I’ll make this brief because the blog is full today and you’re busy (plus, I have to catch a train).
A key to Medicare’s acceptance among providers was that it was implemented in 1966 with no serious mechanism to control spending. As providers enjoyed the influx of cash, they recognized that Medicare was a pretty sweet deal. Result: no backlash that led to any repeal.
Fast forward to 2003/2006. The Medicare drug benefit, along with generous increases in payments to other private, comprehensive Medicare plans was passed and implemented without budget offsets. The money flowed and insurers and providers were, by and large, delighted.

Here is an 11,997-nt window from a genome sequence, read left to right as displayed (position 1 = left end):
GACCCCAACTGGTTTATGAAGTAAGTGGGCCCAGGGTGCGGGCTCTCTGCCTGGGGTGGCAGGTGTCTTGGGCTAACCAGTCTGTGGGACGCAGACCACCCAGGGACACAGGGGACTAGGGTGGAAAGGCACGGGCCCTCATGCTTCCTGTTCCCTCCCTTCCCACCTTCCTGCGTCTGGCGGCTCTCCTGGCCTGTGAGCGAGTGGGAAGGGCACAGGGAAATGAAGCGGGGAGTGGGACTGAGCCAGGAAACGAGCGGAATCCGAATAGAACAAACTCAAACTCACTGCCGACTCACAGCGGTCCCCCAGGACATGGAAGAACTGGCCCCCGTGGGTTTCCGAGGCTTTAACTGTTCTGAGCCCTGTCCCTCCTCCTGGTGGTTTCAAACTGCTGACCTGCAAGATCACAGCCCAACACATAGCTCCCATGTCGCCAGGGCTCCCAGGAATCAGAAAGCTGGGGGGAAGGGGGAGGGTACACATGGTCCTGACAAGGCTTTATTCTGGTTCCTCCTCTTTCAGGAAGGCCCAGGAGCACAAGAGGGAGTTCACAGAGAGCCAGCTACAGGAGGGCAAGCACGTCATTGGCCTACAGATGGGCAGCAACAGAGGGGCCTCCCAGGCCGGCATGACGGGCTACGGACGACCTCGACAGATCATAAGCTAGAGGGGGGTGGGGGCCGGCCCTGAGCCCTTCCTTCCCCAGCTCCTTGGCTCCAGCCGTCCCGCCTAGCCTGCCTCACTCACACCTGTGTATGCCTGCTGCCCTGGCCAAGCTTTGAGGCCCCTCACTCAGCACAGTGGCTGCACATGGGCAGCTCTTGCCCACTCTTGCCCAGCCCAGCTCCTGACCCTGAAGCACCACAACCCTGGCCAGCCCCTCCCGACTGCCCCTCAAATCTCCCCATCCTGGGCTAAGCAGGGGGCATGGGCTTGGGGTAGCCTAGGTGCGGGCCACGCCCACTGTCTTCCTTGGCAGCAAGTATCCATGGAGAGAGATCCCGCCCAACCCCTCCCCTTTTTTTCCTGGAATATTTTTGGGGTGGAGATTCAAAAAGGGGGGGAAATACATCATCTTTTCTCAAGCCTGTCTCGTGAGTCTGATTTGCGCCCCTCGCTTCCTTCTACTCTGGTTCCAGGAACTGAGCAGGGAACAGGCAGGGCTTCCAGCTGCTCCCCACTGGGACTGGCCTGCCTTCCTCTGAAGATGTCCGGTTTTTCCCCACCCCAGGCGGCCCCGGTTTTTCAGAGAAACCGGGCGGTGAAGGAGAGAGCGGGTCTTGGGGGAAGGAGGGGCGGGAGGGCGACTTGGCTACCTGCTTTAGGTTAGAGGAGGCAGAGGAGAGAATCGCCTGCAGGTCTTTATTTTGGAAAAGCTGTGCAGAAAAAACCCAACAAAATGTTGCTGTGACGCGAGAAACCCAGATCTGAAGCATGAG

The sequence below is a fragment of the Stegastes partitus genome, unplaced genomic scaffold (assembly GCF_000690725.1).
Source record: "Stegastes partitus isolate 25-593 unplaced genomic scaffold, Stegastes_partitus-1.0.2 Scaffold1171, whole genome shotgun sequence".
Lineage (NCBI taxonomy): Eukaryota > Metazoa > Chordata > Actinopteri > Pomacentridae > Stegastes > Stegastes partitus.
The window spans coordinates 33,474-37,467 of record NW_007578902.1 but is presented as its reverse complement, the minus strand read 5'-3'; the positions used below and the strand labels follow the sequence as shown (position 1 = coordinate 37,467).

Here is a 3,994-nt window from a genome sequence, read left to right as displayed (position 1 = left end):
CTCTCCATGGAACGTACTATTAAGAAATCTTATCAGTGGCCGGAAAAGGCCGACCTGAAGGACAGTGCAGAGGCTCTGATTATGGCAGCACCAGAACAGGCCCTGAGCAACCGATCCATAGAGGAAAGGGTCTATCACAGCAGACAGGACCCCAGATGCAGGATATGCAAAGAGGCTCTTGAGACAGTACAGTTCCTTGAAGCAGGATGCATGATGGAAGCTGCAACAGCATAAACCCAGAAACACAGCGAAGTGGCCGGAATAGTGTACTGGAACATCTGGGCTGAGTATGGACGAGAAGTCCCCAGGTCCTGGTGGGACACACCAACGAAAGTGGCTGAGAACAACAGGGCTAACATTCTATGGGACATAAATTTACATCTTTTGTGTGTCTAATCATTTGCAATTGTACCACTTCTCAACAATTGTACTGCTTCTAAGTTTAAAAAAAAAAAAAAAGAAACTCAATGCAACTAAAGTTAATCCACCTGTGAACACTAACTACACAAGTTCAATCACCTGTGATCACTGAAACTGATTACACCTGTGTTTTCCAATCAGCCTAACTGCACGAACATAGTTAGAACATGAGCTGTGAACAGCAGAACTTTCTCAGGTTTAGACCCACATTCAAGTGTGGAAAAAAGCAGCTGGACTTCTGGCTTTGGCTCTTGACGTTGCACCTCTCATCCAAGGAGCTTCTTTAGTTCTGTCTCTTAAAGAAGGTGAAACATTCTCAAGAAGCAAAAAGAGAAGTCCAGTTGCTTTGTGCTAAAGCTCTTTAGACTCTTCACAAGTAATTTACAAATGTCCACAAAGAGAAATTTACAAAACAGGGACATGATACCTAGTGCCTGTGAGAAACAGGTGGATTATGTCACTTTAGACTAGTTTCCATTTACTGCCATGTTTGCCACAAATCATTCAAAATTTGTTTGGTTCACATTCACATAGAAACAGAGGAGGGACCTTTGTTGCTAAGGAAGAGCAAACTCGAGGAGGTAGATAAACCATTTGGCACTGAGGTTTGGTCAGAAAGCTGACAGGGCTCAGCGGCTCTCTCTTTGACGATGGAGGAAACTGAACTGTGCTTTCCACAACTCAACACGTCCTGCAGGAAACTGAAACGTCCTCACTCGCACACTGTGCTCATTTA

Consider the ACA. It passed and is being implemented in a time of austerity. Coverage expansion is being funded, in part, by cuts to providers. Medicare is targeted for additional cuts to reduce the deficit. In this dimension, the analogy with Medicare and Medicare Part D fails. Some providers, principally hospitals, are being paid less. They may become fed up with their role as piggy bank and act accordingly. The ACA faces an austerity risk.
What will happen? Is this austerity risk serious? Who knows. Ask me in two to five years. Point is, we’re in a different world. What other major expansion of government subsidized health care occurred in a period of fiscal belt tightening?
(222 words. Not too shabby.)